Over the past week, China has started to speak about its conflict with Australia, adding that Australia’s departure from a genuine free and open trade relationship – stemming from its free trade agreement signed in December 2015 – was another reason the relationship had soured.
At a press conference last Friday, Chinese foreign ministry spokesman Wang said that since 2018, a number of Chinese investment projects have been rejected by Australia due to “ambiguous and unfounded ‘national security concerns’” and that 106 anti-dumping and anti-subsidy investigations had been made against China, compared to only four such investigations raised by China against Australia.
Australia’s Department for Foreign Affairs and Trade did not respond directly to a request for comment in response to Wang’s remarks last week, instead opting to point to recent comments made by trade minister Simon Birmingham.
Birmingham himself also did not respond directly to Wang’s earlier comments, but maintained he had not received confirmation from Chinese authorities that any Australian imports had been formally banned from China.
He also said most shipments to China were still being processed despite the trade actions, but conceded there were delays in the customs clearance of live lobsters.
In the past week, a handful of shipments of Australian cherries also met with delays, mainly at Shanghai airport, but the problem was not widespread and could likely be due to escalated coronavirus inspections for packaging contamination, import sources said.
China has taken coronavirus testing of food packaging seriously since the virus was found on imported shrimp in July. It has not only stepped up customs inspections as part of its biosecurity risk management, but has also banned several seafood export countries.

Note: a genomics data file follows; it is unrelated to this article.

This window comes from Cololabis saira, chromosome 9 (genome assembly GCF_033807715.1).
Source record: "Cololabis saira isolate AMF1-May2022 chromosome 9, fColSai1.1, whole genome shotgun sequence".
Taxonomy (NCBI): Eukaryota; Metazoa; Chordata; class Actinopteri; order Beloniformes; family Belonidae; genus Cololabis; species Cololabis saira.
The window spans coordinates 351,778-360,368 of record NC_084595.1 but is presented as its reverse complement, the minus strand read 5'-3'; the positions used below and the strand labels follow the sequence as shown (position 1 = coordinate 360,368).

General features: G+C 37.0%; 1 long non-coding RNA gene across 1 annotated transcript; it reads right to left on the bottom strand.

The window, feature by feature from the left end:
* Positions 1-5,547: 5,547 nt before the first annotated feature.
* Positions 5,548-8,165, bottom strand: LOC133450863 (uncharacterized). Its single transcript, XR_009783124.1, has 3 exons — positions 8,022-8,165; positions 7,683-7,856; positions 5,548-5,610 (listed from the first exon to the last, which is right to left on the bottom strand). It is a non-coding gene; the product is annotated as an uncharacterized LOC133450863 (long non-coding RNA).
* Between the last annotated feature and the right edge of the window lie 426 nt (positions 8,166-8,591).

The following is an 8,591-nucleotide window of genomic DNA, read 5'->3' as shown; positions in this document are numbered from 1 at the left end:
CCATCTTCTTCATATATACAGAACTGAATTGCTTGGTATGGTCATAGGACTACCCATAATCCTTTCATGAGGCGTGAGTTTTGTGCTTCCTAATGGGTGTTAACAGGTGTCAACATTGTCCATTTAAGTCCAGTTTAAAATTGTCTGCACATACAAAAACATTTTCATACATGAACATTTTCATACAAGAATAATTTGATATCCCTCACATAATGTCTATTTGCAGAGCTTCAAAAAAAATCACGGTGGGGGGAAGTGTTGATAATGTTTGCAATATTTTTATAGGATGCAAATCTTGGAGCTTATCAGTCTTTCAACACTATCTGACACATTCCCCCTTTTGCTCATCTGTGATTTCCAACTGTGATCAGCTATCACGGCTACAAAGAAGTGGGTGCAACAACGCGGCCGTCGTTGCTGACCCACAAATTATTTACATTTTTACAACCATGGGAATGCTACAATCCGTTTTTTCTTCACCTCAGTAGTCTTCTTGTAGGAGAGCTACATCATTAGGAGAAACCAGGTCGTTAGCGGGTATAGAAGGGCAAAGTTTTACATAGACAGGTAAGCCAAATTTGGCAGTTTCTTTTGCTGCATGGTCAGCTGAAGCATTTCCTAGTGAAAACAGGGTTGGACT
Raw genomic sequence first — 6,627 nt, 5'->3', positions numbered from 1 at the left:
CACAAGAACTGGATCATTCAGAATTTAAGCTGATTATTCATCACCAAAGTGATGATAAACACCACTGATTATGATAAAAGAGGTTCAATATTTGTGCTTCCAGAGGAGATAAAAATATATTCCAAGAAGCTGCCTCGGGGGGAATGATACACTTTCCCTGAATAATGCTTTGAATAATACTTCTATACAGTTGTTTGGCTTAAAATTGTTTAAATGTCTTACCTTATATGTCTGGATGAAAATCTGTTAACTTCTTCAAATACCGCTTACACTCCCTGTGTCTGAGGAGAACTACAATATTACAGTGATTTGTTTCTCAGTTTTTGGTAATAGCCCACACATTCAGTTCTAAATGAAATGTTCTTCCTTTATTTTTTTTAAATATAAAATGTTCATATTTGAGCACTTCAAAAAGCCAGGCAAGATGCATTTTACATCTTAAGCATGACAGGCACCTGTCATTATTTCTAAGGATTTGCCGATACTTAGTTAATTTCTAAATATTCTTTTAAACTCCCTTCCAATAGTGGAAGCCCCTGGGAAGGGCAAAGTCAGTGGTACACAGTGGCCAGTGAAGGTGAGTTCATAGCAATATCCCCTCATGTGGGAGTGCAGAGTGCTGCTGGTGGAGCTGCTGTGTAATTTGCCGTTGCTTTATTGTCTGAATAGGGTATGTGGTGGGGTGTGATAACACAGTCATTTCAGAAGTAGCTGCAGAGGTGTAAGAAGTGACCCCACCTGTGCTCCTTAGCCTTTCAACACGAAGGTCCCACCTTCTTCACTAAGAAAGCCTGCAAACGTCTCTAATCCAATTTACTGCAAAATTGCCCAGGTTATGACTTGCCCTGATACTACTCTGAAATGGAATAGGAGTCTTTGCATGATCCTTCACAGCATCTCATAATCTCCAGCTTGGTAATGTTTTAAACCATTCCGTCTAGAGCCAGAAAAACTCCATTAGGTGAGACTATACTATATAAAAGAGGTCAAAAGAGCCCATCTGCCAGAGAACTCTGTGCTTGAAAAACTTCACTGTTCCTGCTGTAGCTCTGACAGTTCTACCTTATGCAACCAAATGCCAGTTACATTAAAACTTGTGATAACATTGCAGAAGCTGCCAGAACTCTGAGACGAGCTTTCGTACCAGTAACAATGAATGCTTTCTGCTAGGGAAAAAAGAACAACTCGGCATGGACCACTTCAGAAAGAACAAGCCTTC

It has also banned imports from 54 meat processing plants globally due to the risk of coronavirus contamination concerns, including two in Australia.
The two Australian meat processing plants join four other plants that had their beef exports suspended due to mislabelling issues in May, just as tensions between the two countries started to escalate.
Relations between the two countries have been strained since Canberra pushed in April for an international inquiry into the origins of the coronavirus, although cracks in the relationship had appeared long before, especially after Canberra banned China’s Huawei Technologies Co. from helping build its 5G telecommunications network two years ago.
China made it clear in August during a speech by Chinese deputy head of mission Wang Xining in Canberra it was upset by Australia’s push for the inquiry.
Australia Prime Minister Scott Morrison wrote to Group of 20 leaders to galvanise support for the probe without consulting China, just as evidence emerged Chinese authorities had initially covered up the existence of the virus.
After Donald Trump was elected the US president, some Australian media regularly pursued stories about alleged increases in Chinese spying, suggesting Chinese spies and spying activities had increased, again drawing the ire of Beijing.
This also came at a time when Chinese economic expansion into Australia and many other Western economies – both in terms of investment in assets as well as property development – was booming.
Australia has since implemented its own foreign interference national security law and last week charged an Australian man with Vietnamese-Chinese heritage under the law for the first time.
Additional reporting by Catherine Wong